The grove: A short story

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Sharon Pan/Staff

I can’t stand oranges.

The taste, the smell — God, even the color makes me sick to my stomach.

Blood oranges are the worst of all.

The way their insides glisten fleshy red, sticky and sweet like false hope, surrounded by pale bitterness.

The way they remind me of all that red smattered across all that orange.

We should have known better — but we were kids, and kids are stupid. You tell them not to do something, you set rules and guidelines to protect them, but no matter how obvious the intention is, they will break those rules just for the sake of breaking them.

It was fun, a little rebellion for a little group of small town kids. A town where everyone knew everyone, and your business was the town’s business. It was a living cliche, a set from “The Twilight Zone” — there was the little chocolate shop called Paradise on the street corner, run by Ziggy (named such for his atrocious driving habits), as well as the little crepe shop to its left (which solely filled its crepes with chocolate and caramel from Paradise and was run by a single chef, Nick) and a comic book shop called Adventure Comics on its right (a place that sold comics at the same 10 cent price as they were in the ‘60s and still somehow managed to stay in business).

In all honesty, it could have been way worse, and we were content enough despite the weirdly unwavering consistency of it all. Despite the fact that there were odd rules we had to follow, like the 8 p.m. mandatory curfew, and despite the fact that none of us could ever go into the orange groves after dark. That rule was an unspoken one, simply because it never needed to be spoken. The stories taught us well enough.

People who go into the orange groves after dark don’t come out.

“No need to stir up unnecessary trouble.”

We didn’t find gory bits of them, didn’t find them strung up in the trees or floating in the small creek that ran through the groves and up into the forested hills that framed the skyline of our secluded little township. They just … didn’t come back. People talked about them for a moment, wondering where they might have run off to, until someone mentions the oranges. Then there’d be silence, a meaningful look and not another mention of them again. Their desk at work or school went empty, filled or removed in a day or two’s time, and that was it.

We were a quiet, peaceful town.

No need to stir up unnecessary trouble.

The oddest thing was that almost no one moved into this town, and certainly no one moved out — at least to my knowledge. People passed through — the hotel had enough business to stay afloat with tourists, and new faces weren’t unheard of. But after a day or two, I suppose they realized there was nothing of real interest here and moved on.

It was better that way.

There are three of us. Or, rather, there were three of us: Sylvia, Mark and me. The two of them had known each other forever, born and raised in this town just like their parents. But me — I was an aberration.

I moved here when I was 10, started middle school and had been a staple in the little trio since. And let me tell you, it wasn’t easy. Working myself into a fold, the inevitable little cliques that already exist in small towns where everyone knows everyone — well, it wasn’t easy, let’s leave it at that. But since then, the three of us have done everything together, including that little stunt.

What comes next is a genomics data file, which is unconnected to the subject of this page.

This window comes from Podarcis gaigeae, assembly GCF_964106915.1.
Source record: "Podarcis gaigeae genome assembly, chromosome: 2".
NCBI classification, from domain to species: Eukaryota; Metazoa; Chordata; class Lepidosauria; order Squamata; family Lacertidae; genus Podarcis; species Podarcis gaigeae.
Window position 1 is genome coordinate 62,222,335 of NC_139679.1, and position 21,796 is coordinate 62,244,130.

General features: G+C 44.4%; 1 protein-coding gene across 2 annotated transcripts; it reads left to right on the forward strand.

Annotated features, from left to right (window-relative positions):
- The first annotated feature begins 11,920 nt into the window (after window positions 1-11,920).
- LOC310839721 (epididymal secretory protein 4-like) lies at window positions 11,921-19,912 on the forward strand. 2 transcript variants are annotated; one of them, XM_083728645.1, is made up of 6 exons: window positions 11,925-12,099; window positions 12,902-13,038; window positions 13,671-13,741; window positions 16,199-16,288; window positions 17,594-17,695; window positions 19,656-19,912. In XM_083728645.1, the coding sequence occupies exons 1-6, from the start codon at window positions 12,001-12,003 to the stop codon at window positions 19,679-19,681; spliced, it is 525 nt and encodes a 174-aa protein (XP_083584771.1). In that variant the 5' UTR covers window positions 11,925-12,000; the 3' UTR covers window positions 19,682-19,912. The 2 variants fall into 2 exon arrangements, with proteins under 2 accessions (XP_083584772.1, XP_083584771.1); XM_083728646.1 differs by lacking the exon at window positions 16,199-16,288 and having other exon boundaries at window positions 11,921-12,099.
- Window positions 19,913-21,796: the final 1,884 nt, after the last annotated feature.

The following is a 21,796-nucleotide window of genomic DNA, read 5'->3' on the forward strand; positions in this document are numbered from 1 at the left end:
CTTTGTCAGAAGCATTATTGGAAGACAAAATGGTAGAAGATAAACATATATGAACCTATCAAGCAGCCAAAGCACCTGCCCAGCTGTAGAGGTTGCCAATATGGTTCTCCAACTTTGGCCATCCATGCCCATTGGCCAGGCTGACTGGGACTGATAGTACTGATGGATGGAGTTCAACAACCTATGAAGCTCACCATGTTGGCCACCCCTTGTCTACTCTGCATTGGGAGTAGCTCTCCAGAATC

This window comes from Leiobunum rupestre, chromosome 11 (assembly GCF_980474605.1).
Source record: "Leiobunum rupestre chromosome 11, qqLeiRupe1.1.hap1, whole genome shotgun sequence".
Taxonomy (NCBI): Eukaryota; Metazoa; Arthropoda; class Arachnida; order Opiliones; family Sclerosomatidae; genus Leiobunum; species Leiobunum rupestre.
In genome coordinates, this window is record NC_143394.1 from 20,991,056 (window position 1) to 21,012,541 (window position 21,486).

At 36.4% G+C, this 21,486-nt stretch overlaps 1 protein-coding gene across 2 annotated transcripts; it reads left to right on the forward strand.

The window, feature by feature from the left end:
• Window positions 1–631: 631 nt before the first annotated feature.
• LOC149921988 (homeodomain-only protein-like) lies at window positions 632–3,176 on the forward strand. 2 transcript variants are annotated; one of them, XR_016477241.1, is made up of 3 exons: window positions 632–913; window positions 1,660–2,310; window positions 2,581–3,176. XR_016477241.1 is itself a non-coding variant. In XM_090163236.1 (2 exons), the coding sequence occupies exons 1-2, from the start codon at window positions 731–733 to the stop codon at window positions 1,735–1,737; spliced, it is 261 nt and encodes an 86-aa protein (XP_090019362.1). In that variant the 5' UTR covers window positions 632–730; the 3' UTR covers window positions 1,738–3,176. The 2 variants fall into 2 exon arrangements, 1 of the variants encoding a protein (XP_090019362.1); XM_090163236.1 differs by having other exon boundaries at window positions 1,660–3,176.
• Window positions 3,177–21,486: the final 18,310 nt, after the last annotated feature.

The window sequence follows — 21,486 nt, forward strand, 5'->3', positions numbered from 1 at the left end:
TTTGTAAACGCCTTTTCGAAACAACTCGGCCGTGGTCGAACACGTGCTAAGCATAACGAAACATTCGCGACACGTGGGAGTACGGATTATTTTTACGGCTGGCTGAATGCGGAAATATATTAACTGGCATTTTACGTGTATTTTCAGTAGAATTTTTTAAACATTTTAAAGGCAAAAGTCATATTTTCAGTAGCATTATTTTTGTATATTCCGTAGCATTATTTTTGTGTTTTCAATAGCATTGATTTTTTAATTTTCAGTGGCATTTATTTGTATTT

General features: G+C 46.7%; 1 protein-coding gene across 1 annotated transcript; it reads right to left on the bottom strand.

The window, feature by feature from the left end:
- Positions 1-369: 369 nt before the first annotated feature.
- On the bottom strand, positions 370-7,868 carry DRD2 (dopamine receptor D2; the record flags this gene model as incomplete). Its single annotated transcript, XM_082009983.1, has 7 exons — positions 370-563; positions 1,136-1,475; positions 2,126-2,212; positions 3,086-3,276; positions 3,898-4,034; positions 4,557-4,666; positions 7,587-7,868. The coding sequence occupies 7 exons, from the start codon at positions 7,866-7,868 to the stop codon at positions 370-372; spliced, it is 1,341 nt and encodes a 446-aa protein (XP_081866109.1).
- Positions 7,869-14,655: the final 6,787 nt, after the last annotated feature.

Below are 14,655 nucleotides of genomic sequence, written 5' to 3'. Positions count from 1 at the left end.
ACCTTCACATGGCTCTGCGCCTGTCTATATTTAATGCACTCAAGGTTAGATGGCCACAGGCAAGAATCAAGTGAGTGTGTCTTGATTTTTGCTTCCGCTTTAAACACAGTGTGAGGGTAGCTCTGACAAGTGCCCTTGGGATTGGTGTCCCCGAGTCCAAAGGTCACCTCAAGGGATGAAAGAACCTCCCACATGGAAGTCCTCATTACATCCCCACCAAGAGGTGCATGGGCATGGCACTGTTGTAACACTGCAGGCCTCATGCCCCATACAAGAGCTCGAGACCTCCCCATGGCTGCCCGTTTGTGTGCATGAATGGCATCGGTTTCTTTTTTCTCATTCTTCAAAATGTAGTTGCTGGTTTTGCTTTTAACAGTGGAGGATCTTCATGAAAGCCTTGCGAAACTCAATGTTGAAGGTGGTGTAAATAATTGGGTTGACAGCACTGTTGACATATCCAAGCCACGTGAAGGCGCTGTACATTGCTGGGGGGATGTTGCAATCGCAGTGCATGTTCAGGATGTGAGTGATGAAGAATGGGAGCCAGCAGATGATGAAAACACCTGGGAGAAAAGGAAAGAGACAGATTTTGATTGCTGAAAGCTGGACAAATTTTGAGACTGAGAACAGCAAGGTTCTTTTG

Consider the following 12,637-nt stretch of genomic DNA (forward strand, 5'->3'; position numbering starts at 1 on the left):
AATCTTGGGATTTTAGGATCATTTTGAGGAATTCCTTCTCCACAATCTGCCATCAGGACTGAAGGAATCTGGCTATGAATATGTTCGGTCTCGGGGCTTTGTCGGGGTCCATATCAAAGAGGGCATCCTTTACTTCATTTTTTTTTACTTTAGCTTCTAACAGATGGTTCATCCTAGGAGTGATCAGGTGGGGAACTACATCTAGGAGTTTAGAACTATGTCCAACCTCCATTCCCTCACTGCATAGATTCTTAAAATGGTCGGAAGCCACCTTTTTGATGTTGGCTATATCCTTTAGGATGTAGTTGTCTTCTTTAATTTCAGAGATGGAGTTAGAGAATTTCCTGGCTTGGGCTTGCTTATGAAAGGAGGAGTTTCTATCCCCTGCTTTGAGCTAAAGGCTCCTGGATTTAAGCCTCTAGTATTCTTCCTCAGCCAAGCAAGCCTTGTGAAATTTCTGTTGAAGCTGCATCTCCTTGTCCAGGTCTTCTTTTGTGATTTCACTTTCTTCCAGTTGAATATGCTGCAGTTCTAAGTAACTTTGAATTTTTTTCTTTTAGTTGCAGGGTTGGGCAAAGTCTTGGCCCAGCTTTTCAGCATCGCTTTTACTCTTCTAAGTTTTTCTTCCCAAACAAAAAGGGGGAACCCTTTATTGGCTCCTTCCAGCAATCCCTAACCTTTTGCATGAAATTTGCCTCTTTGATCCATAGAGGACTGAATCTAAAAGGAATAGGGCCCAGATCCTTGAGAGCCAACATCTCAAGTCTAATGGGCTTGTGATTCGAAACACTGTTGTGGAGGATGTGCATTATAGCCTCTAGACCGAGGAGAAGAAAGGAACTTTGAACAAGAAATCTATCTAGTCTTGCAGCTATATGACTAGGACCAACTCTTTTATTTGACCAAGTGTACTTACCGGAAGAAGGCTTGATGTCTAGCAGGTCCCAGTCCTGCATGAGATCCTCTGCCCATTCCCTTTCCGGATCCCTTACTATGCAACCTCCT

Days of the week taste like oranges now.

Mondays taste thick and syrupy like marmalade.

Tuesdays are sweet like orange creamsicles.

Wednesdays are as sugary as candied orange slices, and Thursdays are punchy like fresh OJ.

Fridays taste cool and refreshing like orange sherbet, and Saturdays are sharp like bitter orange rinds.

But today is Sunday.

Today tastes like blood.

I threw away the Pine-Sol again, and my mother is angry at me, but she won’t listen when I tell her I can’t stand the smell, how it sends me running to the bathroom, hunched over the toilet, dry heaving with the taste of citrus clinging to the back of my throat. I wish it would just kill me instead of pulling acid from my gut, burning like poison in my mouth.

The nausea passes, but the memories don’t.

I’d started drinking, but it didn’t help. All it had done was keep me up. It kept me out past curfew, a little later every night, sent me stumbling home after dark tasting vodka and oranges — always tasting oranges.

I couldn’t remember how I’d ended up here again.The same place we went together — except my friends replaced by a shot glass, a full bottle of Smirnoff and a swirling sense that this decision was a bad one. A really, really bad one.

“One more shot for the setting sun. One more for the rising moon.”

God, what the fuck was I doing?

Even as I thought it, I was sitting down on the metal edge of the grimy tractor that had rusted, in the same spot as ever since I could remember, and pouring myself my first shot of what I was sure would be many, many more.

With enough alcohol, I couldn’t smell the orange trees surrounding me. I didn’t care that the sky was turning a ruddy hue as the sun sank on the knife’s edge of the horizon and slowly allowed the inky night to drown it. One more shot for the setting sun. One more for the rising moon.

You know, I lied to you.

I knew exactly what I was doing.